In recent days, Israel has launched attacks against “Iranian-backed” forces in three countries. The motive for the violent triple-violation of sovereignty was not lost on the Israeli newspaper Haaretz, which ran the headline: “A Looming War Lifts Netanyahu’s Spirits” and explained that “Prime Minister Benjamin Netanyahu looked hale and hearty this week … The more security tensions escalated and captured headlines, the more his self-confidence soared.”
Why? Because “the attacks in Syria, Lebanon and Iraq, some of them open and official, others less so, and the saber-rattling in the direction of Iran and Hezbollah, were fuel for the fire of his campaign” ahead of the Israeli elections, scheduled for September 17.
On Sunday, Hezbollah retaliated by shooting anti-tank missiles into Israel, while Israel fired “volleys of artillery against three villages in southern Lebanon.” For now, Reuters reports, all is quiet following the cross-border exchange between “Lebanon’s Iran-backed Hezbollah group and the Israeli army” (forever immune in the US media from relevant modifiers like “US-backed” or “insanely US-backed”).
But while an all-out physical war may be on hold, Israel’s propaganda war is in full swing. Over at the official Twitter account of the Israel Defense Forces (IDF), videos are being churned out that purport to reveal the sinister activities of Iran & Co., including “surveillance footage of Iranian Quds Force operatives in Syria carrying a killer drone that they intended to use for an attack on Israel.” Though the quality of the footage is so poor that one is just as likely to perceive Ewoks traipsing across an extraterrestrial landscape, the IDF has helpfully labeled the video “Syria” and drawn a circle around the blob that is allegedly the killer drone.
Then there’s the video, complete with dramatic musical score, about the “senior Iranian commanders running Hezbollah’s precision missile project in Lebanon” — and the one suggesting that “terrorists” in Lebanon are on the verge of being able to direct missiles to specific Israeli addresses using something like the Waze navigation app.
Even CNN felt compelled to draw attention to the IDF’s “propaganda offensive” and “barrage of agitprop,” although in a grotesque oversight the article’s author, Sam Kiley, refrained from including Lebanese civilian deaths in his casualty count for Israel’s 2006 war on Lebanon, “during which the IDF lost nearly 120 troops and scores of civilians and about 270 Hezbollah fighters and 50 Lebanese soldiers and police died.” In reality, some 1,200 people were killed in Lebanon during Israel’s thirty-four-day assault, the overwhelming majority of them civilians.
Among the casualties, for example, were south Lebanese children fired on at close range as they fled their homes in a pickup truck. Veteran Middle East reporter Robert Fisk provided some details of the grisly aftermath: “Two small girls … were blasted into such small body parts that they were buried together in the same grave after the war was over. Other children lay wounded by the initial shell burst and rocket explosions as the helicopter attacked them again.”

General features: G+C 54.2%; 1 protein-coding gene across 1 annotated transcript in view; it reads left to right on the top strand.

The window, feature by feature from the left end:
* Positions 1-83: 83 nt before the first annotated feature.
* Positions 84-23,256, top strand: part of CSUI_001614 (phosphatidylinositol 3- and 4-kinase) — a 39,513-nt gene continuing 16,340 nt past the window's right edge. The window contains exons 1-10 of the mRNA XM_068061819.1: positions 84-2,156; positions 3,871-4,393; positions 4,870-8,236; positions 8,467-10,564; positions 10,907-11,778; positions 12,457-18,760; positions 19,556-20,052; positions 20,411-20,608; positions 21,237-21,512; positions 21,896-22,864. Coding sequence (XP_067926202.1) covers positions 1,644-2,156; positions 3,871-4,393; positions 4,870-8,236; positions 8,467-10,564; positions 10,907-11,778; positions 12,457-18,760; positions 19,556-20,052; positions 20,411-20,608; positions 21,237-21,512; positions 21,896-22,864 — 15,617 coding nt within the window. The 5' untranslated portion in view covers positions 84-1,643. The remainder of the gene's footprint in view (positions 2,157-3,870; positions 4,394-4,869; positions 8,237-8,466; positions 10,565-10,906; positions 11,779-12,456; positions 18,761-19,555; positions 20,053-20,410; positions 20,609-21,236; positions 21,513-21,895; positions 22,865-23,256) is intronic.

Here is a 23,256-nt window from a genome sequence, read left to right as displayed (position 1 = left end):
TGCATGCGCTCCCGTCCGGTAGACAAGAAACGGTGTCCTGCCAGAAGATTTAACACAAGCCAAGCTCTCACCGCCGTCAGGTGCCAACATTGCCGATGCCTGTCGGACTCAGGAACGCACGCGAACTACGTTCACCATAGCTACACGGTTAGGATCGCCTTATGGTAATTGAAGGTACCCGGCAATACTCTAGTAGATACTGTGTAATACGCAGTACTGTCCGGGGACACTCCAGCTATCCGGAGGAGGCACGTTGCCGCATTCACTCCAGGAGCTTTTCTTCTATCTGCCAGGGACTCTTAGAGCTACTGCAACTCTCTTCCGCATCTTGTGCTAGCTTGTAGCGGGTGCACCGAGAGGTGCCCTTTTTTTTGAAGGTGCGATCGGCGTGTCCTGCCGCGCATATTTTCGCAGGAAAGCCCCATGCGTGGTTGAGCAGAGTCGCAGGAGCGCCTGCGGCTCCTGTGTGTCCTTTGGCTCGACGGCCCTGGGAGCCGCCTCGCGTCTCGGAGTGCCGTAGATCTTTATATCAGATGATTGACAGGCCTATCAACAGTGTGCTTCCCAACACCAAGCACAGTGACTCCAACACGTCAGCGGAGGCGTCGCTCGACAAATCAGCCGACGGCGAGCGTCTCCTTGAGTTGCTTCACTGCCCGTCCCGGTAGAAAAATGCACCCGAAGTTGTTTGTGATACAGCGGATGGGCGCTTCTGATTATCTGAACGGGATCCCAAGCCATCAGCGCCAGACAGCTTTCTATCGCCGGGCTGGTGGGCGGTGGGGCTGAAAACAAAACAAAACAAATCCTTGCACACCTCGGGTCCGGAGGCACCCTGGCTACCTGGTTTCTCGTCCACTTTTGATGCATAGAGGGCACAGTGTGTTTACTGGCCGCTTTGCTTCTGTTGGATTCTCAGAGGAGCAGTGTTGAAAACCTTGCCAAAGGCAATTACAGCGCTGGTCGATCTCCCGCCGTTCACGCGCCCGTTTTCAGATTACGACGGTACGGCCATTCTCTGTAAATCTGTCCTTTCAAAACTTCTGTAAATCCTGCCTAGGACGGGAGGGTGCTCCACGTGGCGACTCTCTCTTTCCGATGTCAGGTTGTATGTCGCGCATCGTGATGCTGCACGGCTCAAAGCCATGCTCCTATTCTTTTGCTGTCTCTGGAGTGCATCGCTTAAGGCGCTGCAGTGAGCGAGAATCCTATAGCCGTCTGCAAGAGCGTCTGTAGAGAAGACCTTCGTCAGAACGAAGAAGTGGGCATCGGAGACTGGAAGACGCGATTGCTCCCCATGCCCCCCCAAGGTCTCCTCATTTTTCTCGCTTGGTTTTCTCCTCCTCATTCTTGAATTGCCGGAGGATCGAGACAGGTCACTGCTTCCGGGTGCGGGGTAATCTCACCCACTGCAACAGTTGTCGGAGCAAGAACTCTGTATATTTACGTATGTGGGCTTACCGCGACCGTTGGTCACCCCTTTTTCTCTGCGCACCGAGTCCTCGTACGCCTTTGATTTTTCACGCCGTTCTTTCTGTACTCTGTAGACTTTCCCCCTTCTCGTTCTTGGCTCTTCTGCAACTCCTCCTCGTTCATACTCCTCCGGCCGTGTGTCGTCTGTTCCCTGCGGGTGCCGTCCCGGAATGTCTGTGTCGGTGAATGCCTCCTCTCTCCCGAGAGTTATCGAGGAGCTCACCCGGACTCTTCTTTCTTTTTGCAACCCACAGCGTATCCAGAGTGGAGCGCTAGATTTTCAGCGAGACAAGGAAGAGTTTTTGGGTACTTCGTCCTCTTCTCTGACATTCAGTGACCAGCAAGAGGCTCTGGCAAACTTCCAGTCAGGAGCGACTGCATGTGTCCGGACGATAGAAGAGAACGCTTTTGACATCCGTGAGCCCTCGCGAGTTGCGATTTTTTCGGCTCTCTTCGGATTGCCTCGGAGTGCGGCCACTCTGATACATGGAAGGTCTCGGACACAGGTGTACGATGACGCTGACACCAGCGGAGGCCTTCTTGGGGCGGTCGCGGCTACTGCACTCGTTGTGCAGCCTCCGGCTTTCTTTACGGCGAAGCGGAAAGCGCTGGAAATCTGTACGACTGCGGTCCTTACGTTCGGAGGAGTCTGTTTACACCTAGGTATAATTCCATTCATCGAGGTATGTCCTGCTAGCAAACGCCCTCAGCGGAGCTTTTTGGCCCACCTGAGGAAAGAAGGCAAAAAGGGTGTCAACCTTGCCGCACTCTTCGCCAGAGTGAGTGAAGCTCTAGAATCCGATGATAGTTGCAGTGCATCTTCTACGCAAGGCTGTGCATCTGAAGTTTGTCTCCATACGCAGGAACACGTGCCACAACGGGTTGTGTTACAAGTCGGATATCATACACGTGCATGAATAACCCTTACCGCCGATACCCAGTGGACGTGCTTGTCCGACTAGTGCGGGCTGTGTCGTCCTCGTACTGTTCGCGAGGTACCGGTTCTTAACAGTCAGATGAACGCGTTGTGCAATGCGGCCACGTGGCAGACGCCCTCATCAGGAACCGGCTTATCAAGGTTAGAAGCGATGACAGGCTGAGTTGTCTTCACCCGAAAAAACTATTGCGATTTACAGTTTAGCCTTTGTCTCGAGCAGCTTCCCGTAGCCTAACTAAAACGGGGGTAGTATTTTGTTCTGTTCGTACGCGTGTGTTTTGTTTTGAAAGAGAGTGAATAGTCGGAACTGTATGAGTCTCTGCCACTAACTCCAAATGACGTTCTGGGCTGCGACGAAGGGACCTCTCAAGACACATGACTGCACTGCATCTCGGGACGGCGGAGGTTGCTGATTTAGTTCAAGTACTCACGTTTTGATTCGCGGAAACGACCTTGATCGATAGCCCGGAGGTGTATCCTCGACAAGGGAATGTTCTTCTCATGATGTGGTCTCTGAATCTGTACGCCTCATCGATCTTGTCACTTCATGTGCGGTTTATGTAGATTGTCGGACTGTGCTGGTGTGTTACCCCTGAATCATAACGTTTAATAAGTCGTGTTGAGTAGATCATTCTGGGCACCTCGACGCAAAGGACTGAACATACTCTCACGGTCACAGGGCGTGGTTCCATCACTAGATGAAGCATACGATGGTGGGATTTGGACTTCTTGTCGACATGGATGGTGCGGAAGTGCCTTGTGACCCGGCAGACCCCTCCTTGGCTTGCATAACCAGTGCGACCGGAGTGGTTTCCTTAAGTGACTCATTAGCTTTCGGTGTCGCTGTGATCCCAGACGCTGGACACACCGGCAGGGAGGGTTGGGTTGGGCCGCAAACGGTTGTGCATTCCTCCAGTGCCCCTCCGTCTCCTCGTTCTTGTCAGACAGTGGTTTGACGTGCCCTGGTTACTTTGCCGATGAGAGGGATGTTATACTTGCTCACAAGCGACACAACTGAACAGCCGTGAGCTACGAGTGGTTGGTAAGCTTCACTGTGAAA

Talk about “precision.”
There was also the massacre in the village of Qana, not to be confused with the previous Qana massacre in which Israel slaughtered 106 refugees at a United Nations compound in 1996. (Assisting in the logistics for that inaugural affair was none other than an Israeli drone, which should add some perspective to the current hullabaloo over “killer drones.”)
In 2006, Israel not only razed much of the country but saturated select territories with cluster bombs. As Human Rights Watch notes: “During that short conflict, the IDF rained an estimated 4 million submunitions on south Lebanon, the vast majority over the final three days when Israel knew a settlement was imminent.”
The sinister beauty of cluster bombs, of course, is that they often fail to explode on impact — meaning that, to this day, there is no shortage of headlines like: “Israeli cluster bomb kills child in south Lebanon.”
Since 2006, Israeli officials have continuously warned that, in any future conflict with Lebanon, they will refrain from distinguishing between Hezbollah and the Lebanese state — although it’s not really clear when they ever did so. Over the past five years in particular, much Israeli energy has been expended unveiling evidence and annotated maps purportedly demonstrating that — despite all the so-called schools and hospitals and mosques and people — south Lebanon is actually one giant Hezbollah arms depot and launchpad for anti-Israeli attacks.
The function of this approach — which has been enthusiastically endorsed by the New York Times and other obsequious media outlets — is to preemptively exonerate Israel in the event of a massive civilian bloodbath.
The IDF’s current pinned tweet, dated September 1, reads:
It’s time to stand up to Hezbollah.
It’s time to stand up to Hezbollah.
It’s time to stand up to Hezbollah.”
It’s accompanied by a video reminding us that Hezbollah is “developing precision guided missiles for a larger attack” and that “Lebanon has done nothing to stop them.” The video goes on to allege that “Hezbollah is inciting violence” because its leader, Hassan Nasrallah, once said that “if [Israel] imposes a war upon Lebanon, Israel will face a destiny it has never expected.” Though perhaps awkwardly translated, Nasrallah’s sentiment would appear to be pretty much the opposite of “inciting.”
And while the present round of Israeli incitement could just be a bit of preelection fun, there’s always the chance — particularly given the persistent imperial drumbeats for war on Iran — that things could escalate and Lebanon will be in for another dose of Israeli imprecision.
It thus seems time to stand up to something else — like the entity whose bloody 1982 invasion of Lebanon fueled the rise of Hezbollah in the first place.